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Kristen Lamb

Author, Blogger, Social Media Jedi

Kristen Lamb — Photo

Posts Tagged: bookstores

Too many choices!
Too many choices!

We’ve had an eventful week or so with my last couple of unplanned posts. In all fairness, I did expect to get some knickers in a twist (which I did) with my post Pay the Writer. As a quick recap, I love used bookstores. They get a lot more of my money than I like to admit *looks up number to 12 Step Sponsor*

You don’t understand. Half Price Books has books ZEN DOODLES. No frigging idea what those are…just that I need some.

I’m not against “discovering” an author there.

But writers? If we promote used bookstores, make sure to remind readers you don’t get paid that way. Discovery must serve a purpose. Exposure must have the follow-up to be effective.

Because if you don’t ever make any money, you have to go work retail. If you work retail, one day you will be asked one too many stupid questions. When you’re asked one too many stupid questions you snap. When you snap, you lose your job. When you lose your job, you can’t face your spouse. When you can’t face your spouse, you sell drugs for the cartel. When you sell drugs for the cartel, you get involved in a gunfight.

Don’t get involved in a gunfight for the cartel. Encourage readers to buy new if they LIKED it.

Readers, if you find a book you LOVE at that church thrift sale for 50 cents? ROCK ON! If you want MORE books like it? Try to buy new. That’s how capitalism works.

When no one buys new? Well go peruse pictures of Cuba.

By the way, if we buy NEW, the used bookstores make MONEY when we sell those suckers to fund our addiction. So anyone who is foolish enough to think that me encouraging people to buy new books is going to undermine the used book franchise doesn’t remember what used bookstores sell.

The Truth About Samples

Mmmmm…saaaaamples.
Mmmmm…saaaaamples.

Yes, I get that the used book is a sample. Just like at Costco they give out samples of pizza bites. But if no one ever BUYS pizza bites and instead use Pizza Bite Lady as a free buffet?

Pizza bites go away and tofurkey bites take their place and then the terrorists win.

*runs away from vegan friends*

That was the only point to the post that seemed to cause so much offense. Yes Mr. Konrath, I get NO ONE OWES the Pizza Bite Company writer anything, but still nothing wrong with the Pizza Bite Company writer asking for the sale.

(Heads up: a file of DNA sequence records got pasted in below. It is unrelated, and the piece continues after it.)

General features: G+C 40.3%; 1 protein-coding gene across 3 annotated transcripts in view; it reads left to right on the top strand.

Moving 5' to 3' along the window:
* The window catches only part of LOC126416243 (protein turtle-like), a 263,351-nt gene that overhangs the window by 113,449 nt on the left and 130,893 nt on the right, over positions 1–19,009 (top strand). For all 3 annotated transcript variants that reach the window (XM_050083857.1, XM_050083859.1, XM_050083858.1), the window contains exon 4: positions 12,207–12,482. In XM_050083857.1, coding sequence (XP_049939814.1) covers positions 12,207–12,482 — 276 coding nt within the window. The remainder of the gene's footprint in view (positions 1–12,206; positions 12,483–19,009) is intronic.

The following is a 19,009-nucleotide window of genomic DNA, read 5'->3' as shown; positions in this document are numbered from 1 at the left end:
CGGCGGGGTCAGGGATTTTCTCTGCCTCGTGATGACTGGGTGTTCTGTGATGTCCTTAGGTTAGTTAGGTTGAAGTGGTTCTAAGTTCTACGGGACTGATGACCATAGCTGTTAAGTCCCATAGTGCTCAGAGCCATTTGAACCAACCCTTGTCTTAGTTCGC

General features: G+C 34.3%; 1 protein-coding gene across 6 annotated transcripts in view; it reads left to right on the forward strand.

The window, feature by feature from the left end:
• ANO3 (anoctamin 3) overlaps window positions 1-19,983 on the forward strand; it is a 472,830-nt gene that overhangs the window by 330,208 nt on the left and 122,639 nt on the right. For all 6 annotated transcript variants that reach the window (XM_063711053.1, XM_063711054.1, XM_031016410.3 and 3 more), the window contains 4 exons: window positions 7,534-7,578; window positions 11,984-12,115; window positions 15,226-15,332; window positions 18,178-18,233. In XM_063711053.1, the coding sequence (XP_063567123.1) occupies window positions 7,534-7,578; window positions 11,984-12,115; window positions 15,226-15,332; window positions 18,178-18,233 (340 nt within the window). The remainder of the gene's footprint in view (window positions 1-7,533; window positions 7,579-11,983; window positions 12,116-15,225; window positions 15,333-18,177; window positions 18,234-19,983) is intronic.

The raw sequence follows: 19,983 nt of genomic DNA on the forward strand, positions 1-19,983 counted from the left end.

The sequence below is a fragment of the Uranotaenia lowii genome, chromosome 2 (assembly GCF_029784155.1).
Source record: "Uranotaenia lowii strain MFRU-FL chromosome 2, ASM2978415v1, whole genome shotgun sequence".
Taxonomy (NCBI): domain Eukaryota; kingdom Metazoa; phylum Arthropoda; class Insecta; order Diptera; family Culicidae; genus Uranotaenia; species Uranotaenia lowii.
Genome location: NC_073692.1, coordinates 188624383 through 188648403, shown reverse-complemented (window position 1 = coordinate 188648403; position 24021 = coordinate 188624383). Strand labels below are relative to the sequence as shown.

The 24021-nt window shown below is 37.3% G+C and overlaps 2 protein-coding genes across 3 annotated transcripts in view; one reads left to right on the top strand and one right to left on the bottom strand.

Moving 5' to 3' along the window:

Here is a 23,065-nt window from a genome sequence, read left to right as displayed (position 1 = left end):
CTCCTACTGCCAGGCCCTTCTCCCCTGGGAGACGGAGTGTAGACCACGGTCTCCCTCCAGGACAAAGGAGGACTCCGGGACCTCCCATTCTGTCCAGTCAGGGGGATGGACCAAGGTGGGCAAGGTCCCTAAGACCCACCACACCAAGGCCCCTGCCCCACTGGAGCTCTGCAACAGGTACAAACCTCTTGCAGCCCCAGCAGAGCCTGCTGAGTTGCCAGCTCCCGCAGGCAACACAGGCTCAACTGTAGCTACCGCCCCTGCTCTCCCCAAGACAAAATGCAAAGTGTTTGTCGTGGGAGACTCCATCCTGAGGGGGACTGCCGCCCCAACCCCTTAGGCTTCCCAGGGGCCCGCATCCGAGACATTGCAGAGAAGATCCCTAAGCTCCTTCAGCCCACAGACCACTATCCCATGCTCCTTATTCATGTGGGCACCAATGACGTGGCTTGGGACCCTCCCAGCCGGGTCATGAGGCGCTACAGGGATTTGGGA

When the Pizza Bite Company asks for a sale after we’ve laid waste to the sample table like an Old Testament plague? They’re selling not whining.

Nothing dirty about it when pizza bites sell stuff. Nothing dirty when writers sell stuff either 😉 .

Today we’re going to talk about reviews, because I do think that was the big shocker from my last post. I believe most folks have come to mistakenly assume that reviews are kind of this “extra” nicety that isn’t directly relevant to the author beyond ego and that’s patently false especially in the digital age where we writers live and die by algorithms.

Yes, in the digital age, our biggest challenge is discoverability. The defenders of the used bookstore have an excellent point. Obscurity=DEATH. That IS true. But I still say, discoverability means nothing to writers (or any business) without an eventual sale…somewhere.

And for those of you who are on that limited budget who inhale books by the dozen? You have no idea how much power you wield to truly help the writers you love but hopefully you are about to find out.

***Note I said the writers you love. Not ALL writerKIND. Just because I write a book does not entitle me to any review beyond what I EARN.

Why Reviews Are So Essential

Sheer Visibility

We’re all spoiled by Web 2.0 which is a user-generated web that is the offspring of the implosion of the doc.coms in the early 2000s. If you recall the 90s, web content was static. Content was mostly generated by sweaty geeks living in their grandmother’s basement (Okay, I was in a guest room). Anything Internet-related might as well have been Sanskrit for the average person.

Now? Everyone contributes to the web including  my sidekick Odin the Ridiculously Handsome Cat.

Screen Shot 2015-11-27 at 7.45.13 PM

This is part of what makes the Internet so damn addictive and fun. Everyone contributes. But, with all this content, the web is a BIG place and it’s very dynamic.

Search engines use algorithms to keep everything organized. Algorithms in turn rely on certain favorable behaviors.

I teach this in my book Rise of the Machines—Human Authors in a Digital World. You want a website that gets more traffic? Blog off it! Want a blog that gets more traffic? Do the stuff search engines love. One thing search engines LOVE?

Fresh content.

Would you want a Coke that had been sitting out for days? It’s stagnant, flat…got floaties? Guess what? You and search engines have a lot in common. You like fresh stuff. So do search engines.

This is why regular reviews are very important. If my book hasn’t been reviewed on Amazon since 2013? Algorithms will figure my content is best ignored unless someone actively hunts for that molded cup of forgotten Coca Cola my book.

When a book is reviewed, however, Amazon (or Goodreads or wherever we review because they use the same basic programming) perks to life. Because any site that sells or recommends books wants to help guide customers to good/new content, it’s obviously going to favor the “happening” place.